The Rosh Hashana tashlich ceremony is a tradition that is dear throughout the many diverse Jewish communities. Tashlich literally translates as “You will throw.” But what, exactly, is it?
I think we both can thank JDate for getting us together because I lived in Hopatcong, New Jersey and Lauren lived in Manalapan, New Jersey. Without JDate, we would have never found each other.
Since Rosh Hashana is the Day of Judgment, it is customary to eat simanim,* foods with symbolic meanings that invoke God’s blessing. We also recite a short prayer before eating them. While apple with honey is a universal custom, other symbolic foods eaten depend on family custom. Here are some examples:
In addition to the unique prayer services of Rosh Hashana and Yom Kippur, the High Holidays are known for one other service: selichot. A collection of religious poems and verses, selichot are penitential prayers that help one focus on the mood of the season.
I was his first and only JDate! I always bug him about how lucky he was, that he only had to go on one JDate, when my story was, shall we say…quite different.
In a little over a week, Rosh Hashana, the Jewish New Year, will be celebrated. While New Year’s celebrations are nice (the Jewish calendar actually has four of them!), Rosh Hashana’s significance is far greater than a mere New Year. It is, in fact known as Yom Hadin, the Day of Judgment, and is a time when Jews focus on recognizing God as the King of Kings.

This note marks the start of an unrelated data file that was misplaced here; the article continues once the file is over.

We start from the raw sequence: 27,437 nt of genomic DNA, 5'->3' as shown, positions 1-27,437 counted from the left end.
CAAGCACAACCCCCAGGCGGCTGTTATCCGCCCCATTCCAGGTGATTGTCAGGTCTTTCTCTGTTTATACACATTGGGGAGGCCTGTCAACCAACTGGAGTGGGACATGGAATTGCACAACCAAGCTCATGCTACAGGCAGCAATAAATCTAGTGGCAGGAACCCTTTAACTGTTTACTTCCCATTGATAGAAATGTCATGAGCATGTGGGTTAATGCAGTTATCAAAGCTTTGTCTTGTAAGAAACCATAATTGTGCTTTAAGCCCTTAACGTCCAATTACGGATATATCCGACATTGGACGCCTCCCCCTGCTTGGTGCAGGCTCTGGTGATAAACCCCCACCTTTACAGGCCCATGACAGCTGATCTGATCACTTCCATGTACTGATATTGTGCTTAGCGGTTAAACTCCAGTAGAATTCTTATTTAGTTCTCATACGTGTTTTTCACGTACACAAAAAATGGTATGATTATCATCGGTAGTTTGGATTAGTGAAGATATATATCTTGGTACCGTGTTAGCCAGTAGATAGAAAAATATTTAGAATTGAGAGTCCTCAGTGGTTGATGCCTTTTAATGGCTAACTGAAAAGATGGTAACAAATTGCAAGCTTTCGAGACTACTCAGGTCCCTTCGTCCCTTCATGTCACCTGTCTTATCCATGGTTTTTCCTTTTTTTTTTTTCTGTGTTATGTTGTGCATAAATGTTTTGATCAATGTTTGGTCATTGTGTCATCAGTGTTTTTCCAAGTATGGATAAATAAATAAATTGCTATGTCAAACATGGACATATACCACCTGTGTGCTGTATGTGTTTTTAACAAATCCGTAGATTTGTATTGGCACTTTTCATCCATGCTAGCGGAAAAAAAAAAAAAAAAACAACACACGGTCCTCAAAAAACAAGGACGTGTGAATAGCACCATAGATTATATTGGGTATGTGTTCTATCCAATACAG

My husband was my first, last and only JDate! He is my best friend and together we have built a beautiful life with our family and friends.
It is said that, by nature, women are social creatures. This social, when organized, can be an incredible life-force. This idea became reality when Hannah Greenbaum Solomon (1858-1942) created the National Council of Jewish Women (NCJW).
On Rosh Hashana we declare: “Repentance, prayer and charity remove the evil of the decree!” In Hebrew, these constitute the 3 Ts: Teshuva, Tefila and Tzedaka.
“Repentance” sounds like a grand and powerful word. In truth, the most important adjective that must be attached to the act of repentance is the word “sincere.”